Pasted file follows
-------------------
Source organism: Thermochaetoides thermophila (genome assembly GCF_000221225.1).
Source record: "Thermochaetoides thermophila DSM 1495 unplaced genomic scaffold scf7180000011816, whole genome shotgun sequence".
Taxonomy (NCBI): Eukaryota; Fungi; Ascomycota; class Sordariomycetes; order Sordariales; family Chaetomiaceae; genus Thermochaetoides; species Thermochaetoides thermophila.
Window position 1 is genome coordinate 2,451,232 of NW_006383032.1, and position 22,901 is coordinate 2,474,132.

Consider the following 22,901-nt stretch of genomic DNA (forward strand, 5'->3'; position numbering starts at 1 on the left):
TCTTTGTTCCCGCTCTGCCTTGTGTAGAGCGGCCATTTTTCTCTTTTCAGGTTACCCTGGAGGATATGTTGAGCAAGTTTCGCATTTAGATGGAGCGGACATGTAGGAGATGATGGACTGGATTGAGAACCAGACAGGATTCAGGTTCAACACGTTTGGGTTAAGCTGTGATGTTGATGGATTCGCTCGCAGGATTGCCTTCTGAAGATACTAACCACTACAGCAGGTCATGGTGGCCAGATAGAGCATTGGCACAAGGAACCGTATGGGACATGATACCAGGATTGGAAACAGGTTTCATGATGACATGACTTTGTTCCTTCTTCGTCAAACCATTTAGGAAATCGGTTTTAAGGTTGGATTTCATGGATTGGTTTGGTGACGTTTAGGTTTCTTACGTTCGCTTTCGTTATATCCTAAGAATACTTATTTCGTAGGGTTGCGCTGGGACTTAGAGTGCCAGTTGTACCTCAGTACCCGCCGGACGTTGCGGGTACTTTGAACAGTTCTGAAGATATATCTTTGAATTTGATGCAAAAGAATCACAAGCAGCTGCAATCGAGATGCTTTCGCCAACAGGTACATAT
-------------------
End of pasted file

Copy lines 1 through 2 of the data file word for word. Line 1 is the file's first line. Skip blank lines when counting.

Source organism: Thermochaetoides thermophila (genome assembly GCF_000221225.1).
Source record: "Thermochaetoides thermophila DSM 1495 unplaced genomic scaffold scf7180000011816, whole genome shotgun sequence".